Adzuki beans

Adzuki beans

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About this product

When you purchase this product you will receive a 2kg bag of Adzuki Beans. These small, red, oval-shaped legumes are nutty-tasting and slightly sweet. They are perfect for salads, soups and stews as they can be mixed with other vegetables. They are a popular part of a macrobiotic diet and are commonly used in Asian cuisine. In China, Japan and Korea they can be found in desserts, cakes and confectionery in the form of both red bean paste and ground flour. Adzuki beans need soaking for several hours before cooking, preferably overnight. Add a teaspoonful of bicarbonate of soda to speed things up. An even quicker method is to bring them to the boil in a pan then turn the heat off and soaking them for about an hour covered. Allow about 55g/2oz dried weight per person. Once soaked and cooked they’ll at least double in weight.

Ingredients (Allergens in bold) –


Adzuki beans are typically prepared by first being soaked in water for several hours or overnight. This helps to soften the beans and reduce the cooking time. After soaking, the beans can be boiled or simmered until they are tender. The cooking time can vary depending on the age and dryness of the beans, but it usually takes about 30 to 45 minutes.

When making sweet dishes such as red bean paste, the cooked beans are often mashed or pureed before sugar and other ingredients are added. In savory dishes, the beans can be left whole or mashed and added to soups, stews, or other dishes for added protein and texture.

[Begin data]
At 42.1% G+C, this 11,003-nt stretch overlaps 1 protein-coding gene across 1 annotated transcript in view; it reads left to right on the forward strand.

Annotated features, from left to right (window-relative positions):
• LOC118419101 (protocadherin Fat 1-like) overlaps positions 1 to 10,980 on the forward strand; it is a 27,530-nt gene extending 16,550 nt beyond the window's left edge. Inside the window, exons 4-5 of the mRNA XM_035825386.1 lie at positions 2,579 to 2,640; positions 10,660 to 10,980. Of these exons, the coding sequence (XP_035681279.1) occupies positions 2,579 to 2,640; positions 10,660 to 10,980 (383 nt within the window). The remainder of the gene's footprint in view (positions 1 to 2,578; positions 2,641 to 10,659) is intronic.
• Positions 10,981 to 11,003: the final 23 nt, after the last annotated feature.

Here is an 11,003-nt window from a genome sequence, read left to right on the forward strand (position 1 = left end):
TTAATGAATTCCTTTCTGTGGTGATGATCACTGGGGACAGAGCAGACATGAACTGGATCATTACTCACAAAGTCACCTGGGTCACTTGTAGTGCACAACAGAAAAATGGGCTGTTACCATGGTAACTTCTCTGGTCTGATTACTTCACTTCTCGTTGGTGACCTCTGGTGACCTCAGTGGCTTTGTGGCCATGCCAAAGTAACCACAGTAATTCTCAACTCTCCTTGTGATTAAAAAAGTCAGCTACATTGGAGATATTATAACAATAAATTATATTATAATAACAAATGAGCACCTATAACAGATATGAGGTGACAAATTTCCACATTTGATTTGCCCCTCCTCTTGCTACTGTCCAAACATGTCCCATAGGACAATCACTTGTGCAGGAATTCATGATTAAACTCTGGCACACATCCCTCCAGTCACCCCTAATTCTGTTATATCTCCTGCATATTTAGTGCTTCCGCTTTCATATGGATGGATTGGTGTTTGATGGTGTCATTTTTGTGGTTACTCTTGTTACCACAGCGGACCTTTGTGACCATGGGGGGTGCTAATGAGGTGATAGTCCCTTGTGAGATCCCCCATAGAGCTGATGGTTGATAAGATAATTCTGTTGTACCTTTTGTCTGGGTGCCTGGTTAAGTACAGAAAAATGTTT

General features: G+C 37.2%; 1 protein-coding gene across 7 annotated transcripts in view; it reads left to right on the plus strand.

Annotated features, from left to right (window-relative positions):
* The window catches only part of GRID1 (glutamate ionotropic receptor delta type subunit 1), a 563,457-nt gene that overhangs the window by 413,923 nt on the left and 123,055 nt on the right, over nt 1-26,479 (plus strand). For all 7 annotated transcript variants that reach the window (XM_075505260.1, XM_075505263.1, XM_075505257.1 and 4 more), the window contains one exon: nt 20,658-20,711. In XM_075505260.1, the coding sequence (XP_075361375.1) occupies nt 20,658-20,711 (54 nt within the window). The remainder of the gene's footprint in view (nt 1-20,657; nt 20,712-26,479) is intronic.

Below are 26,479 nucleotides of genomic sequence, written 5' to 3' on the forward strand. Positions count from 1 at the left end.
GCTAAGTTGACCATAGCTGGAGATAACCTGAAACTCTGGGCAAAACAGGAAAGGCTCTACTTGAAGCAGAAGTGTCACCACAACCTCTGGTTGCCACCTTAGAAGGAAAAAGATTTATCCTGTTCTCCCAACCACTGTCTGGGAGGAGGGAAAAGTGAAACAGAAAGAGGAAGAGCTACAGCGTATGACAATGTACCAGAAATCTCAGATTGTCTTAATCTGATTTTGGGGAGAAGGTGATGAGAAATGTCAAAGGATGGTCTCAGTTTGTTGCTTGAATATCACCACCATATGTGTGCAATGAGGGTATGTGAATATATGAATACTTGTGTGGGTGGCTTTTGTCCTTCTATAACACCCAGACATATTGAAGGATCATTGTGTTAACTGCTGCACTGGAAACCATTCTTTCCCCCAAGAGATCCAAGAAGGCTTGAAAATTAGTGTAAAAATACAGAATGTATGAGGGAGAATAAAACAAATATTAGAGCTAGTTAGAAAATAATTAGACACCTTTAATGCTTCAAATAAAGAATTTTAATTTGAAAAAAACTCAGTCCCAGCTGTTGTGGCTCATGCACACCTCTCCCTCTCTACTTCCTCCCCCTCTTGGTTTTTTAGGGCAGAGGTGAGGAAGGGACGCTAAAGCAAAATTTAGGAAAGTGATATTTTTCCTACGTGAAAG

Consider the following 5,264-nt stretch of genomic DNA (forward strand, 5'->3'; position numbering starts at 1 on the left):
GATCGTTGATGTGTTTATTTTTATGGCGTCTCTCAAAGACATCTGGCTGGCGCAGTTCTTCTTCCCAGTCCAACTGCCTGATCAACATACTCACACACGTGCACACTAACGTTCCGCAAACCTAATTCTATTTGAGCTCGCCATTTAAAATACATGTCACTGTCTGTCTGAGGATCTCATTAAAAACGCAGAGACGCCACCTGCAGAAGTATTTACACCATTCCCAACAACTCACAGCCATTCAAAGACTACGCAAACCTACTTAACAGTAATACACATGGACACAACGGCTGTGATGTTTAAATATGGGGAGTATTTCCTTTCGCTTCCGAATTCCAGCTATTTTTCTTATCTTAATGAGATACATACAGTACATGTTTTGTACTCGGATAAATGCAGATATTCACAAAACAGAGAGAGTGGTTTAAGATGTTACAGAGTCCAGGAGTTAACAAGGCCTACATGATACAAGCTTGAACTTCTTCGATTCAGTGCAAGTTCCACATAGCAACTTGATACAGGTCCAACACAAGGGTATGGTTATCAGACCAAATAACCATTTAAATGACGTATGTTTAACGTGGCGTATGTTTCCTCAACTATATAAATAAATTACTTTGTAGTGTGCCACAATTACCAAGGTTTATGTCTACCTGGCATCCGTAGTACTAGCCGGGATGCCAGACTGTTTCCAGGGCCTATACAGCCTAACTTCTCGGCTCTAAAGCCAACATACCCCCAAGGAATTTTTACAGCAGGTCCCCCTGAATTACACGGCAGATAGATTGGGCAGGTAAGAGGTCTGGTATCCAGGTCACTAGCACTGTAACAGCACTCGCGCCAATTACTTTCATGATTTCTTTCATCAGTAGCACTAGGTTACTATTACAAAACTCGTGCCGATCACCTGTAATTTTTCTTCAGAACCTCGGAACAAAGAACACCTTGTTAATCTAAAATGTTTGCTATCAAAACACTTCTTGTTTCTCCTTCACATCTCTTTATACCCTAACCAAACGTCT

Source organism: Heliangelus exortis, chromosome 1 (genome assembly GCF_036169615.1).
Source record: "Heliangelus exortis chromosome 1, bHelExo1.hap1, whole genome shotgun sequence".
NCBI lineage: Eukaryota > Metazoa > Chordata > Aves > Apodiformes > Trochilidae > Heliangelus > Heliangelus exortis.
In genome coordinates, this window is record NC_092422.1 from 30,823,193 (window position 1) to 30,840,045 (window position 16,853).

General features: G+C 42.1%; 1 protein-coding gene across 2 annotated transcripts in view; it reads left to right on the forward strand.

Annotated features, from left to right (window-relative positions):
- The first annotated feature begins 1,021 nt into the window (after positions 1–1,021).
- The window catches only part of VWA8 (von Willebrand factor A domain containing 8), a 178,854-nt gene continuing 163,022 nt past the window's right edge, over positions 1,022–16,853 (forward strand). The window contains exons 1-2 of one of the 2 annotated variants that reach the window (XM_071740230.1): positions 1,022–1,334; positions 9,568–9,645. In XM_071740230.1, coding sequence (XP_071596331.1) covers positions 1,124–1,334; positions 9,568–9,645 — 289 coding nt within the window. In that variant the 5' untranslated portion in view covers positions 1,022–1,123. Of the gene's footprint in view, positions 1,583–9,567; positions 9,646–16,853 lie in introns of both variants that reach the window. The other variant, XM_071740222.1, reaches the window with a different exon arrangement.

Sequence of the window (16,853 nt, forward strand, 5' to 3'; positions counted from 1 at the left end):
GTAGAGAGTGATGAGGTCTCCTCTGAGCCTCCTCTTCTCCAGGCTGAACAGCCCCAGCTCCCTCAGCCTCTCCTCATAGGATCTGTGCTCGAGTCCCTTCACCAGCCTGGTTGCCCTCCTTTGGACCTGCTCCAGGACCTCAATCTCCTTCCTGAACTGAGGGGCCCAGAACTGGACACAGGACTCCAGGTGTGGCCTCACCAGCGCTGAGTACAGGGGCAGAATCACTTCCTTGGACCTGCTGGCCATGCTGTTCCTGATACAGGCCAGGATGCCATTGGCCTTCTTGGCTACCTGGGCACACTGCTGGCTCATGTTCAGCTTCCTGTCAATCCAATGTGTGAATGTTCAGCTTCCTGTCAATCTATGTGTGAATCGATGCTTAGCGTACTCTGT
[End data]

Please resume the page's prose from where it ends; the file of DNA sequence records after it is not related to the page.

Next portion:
Adzuki beans can also be sprouted and then used in salads, sandwiches or as a topping for rice bowls.


Adzuki beans are commonly used in a variety of sweet and savory dishes in Asian cuisine. In sweet dishes, they are often used to make red bean paste, which is used as a filling in traditional desserts such as mochi and daifuku, and also as an ingredient in sweetened bean soups.

In savory dishes, adzuki beans can be served as a side dish, or added to soups, stews, and curries for added protein and flavor. They are also a popular filling for savory pastries and buns.

In Japan, it is common to find adzuki beans on top of white rice with a sprinkle of salt and sometimes a little sugar, called “an-daki” or “an-mochi”. In Chinese cuisine, adzuki beans are often used to make savory dishes such as “red bean paste with meat” or “red bean curd” and sweet desserts like “red bean paste soup” or “red bean paste buns” In Korean cuisine, Adzuki beans are used in a sweet dessert called “patjuk” which is a sweet red bean porridge eaten during the winter solstice.

In short, Adzuki beans are versatile and can be served with a variety of dishes, both sweet and savory, and are a common ingredient in many traditional Asian


Tea is a traditional pairing with Asian cuisine, particularly with savory dishes. Green tea can complement the flavors of seafood and vegetables, while black tea can balance the flavors of meat.

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